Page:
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New transaction control protocol for DBTools version 3.1.
Transaction control has a new protocol for DBTools 3.1. The new transaction processing system is cleaner, more intuitive, is consistent across databases, and supports nested transactions and savepoints on databases that support this.
Supported features include:
- Non-transaction login databases are supported (INFORMIX)
- Nested transactions are supported (SYBASE, MS SQL SERVER)
- Savepoints are supported (SYBASE, ORACLE, MS SQL SERVER)
- Named transactions are supported (SYBASE, MS SQL SERVER)
- Non-supported features on a particular database will be ignored (i.e. code is portable).
There are no longer any commands that implicitly starts a transaction (e.g. writable cursors). It is up to the user to explicitly call the transaction control commands (beginTransaction(), rollbackTransaction(), commitTransaction()).
Examples of what the new open transaction model looks like:
- Connections are always created auto-committed.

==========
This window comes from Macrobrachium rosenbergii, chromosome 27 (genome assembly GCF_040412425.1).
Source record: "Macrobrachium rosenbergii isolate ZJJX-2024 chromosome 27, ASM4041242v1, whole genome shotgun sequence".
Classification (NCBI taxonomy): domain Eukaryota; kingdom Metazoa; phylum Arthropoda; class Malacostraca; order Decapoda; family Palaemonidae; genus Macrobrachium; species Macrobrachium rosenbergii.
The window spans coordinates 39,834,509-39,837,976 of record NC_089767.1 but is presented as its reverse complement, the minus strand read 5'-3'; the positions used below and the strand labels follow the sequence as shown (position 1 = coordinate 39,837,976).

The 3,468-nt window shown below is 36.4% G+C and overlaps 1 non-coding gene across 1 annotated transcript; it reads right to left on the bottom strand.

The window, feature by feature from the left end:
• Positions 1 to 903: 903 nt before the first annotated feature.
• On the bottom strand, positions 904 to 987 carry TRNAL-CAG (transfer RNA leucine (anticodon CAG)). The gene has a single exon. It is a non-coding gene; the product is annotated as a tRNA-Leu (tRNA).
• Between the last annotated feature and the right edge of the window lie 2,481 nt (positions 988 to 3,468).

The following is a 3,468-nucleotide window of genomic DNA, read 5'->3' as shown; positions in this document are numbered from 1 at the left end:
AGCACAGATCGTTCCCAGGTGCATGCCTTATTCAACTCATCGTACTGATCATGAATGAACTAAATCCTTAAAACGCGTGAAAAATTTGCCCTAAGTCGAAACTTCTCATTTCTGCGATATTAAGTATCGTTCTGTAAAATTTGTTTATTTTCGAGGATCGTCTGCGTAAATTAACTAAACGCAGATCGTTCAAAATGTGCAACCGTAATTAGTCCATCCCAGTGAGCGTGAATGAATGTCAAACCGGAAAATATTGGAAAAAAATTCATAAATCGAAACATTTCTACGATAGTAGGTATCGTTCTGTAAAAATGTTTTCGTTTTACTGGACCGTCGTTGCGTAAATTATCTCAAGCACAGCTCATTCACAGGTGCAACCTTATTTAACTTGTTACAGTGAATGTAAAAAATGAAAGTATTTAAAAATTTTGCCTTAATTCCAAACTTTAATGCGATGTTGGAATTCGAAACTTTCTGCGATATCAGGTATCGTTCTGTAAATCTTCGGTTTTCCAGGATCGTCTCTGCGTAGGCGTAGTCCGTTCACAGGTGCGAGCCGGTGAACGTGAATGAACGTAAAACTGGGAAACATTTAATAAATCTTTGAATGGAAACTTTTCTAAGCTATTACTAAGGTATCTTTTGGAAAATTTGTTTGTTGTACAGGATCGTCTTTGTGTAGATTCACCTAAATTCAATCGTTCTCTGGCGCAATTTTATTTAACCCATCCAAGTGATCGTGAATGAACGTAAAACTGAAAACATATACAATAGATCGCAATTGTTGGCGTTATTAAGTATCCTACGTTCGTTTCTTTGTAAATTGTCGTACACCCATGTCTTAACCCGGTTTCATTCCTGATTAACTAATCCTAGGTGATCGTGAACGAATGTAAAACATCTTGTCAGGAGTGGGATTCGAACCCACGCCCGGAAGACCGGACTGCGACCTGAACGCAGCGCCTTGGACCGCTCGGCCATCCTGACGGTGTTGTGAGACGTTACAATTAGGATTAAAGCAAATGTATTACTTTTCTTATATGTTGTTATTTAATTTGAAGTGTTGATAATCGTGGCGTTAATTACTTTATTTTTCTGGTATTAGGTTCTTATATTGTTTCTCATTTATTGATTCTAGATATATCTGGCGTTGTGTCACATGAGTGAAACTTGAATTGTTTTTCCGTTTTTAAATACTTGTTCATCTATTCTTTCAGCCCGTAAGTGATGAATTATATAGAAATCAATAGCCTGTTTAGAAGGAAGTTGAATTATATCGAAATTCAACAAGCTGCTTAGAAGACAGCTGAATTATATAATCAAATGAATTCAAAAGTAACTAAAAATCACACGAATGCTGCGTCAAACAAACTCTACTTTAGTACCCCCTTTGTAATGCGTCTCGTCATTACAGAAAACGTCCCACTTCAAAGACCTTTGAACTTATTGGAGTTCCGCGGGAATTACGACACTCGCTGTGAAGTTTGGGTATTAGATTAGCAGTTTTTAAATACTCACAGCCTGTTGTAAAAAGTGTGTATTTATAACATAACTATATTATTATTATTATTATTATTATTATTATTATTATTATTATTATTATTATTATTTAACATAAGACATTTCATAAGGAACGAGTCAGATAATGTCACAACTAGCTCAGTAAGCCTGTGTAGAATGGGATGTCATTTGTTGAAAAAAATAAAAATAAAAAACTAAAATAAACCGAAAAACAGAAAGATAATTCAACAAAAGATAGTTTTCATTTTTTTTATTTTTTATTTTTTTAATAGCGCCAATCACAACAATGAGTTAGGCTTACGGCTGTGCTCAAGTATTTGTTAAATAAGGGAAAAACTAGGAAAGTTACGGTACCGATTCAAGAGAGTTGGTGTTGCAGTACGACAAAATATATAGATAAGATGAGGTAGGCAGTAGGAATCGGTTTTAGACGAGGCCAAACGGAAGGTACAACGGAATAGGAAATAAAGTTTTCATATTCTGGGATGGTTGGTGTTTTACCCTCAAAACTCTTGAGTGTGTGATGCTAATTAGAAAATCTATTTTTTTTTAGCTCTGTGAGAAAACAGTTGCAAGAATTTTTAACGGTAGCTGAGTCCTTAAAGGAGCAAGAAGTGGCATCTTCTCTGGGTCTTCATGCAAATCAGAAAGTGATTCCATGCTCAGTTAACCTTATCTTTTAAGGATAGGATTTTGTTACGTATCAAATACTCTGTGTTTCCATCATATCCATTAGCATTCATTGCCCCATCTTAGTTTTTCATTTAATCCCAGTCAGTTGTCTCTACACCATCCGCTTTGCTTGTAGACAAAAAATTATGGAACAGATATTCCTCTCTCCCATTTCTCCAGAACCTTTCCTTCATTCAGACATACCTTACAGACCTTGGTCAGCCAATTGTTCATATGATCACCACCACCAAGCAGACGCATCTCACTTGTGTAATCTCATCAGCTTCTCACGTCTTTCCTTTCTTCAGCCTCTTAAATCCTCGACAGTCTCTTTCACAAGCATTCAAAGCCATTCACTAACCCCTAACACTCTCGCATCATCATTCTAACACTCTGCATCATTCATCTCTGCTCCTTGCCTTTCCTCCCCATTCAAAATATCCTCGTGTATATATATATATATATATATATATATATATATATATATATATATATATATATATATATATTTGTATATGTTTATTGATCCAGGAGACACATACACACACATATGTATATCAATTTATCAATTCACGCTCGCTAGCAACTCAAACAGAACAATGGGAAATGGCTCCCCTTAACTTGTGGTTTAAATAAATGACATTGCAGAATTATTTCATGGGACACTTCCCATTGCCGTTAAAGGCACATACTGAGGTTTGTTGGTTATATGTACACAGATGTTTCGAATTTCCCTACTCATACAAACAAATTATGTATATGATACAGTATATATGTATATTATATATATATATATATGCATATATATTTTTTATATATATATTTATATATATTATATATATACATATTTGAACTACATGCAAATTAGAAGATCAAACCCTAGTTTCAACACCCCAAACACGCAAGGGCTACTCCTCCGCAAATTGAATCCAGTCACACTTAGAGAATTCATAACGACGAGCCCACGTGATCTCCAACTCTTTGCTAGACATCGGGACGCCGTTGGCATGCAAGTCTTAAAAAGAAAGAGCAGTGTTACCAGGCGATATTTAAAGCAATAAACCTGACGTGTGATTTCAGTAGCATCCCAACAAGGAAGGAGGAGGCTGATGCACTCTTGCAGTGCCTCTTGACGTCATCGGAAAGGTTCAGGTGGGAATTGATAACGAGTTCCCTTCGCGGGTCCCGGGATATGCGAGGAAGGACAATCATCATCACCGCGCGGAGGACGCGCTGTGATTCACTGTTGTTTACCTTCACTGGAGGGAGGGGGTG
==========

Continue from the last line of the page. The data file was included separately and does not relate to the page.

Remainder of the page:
- Connection::beginTransaction() begins transaction.
- Connection::rollbackTranction(savepoint) rolls back to save point.
- Connection::rollbackTranction() rolls back to begin transaction and ends transaction control.
- Connection::commitTransaction() commits paired transaction. An optional savepoint argument is available. If the database does not support nested transactions, the outer transaction is committed.
For those familiar with previous transaction control functionality:
DBTools autoCommit function has been obsolesced which means DBTools internal API will not rely on it. User?s autoCommit setting will not affect transaction control.
Backward compatibility (for those who have applications using DBTools 3.0.2, or earlier, transaction control protocol):
- Applications which use the old transaction protocol will compile, but might not act in the same manner.
- Applications which use transactions with beginTransaction() will act properly.
- Applications which use transactions without beginTransaction() will not act properly.
- Replacing autoCommit(FALSE) with beginTransaction() will suffice for most programs.
- Applications which use cursor for update on ORACLE or INFORMIX will not act properly. You will have to change your code to not rely on an implicit transaction being started. Nesting your cursor control code inside cn.beginTransaction() and cn.commitTransaction() will emulate the old behavior. Note: If you don't nest your writable cursor code inside a transaction your program will likely encounter serious problems.
- Nested transactions will now work, i.e. there are no transactions going on in the background.
- Named transactions and savepoint features have been introduced.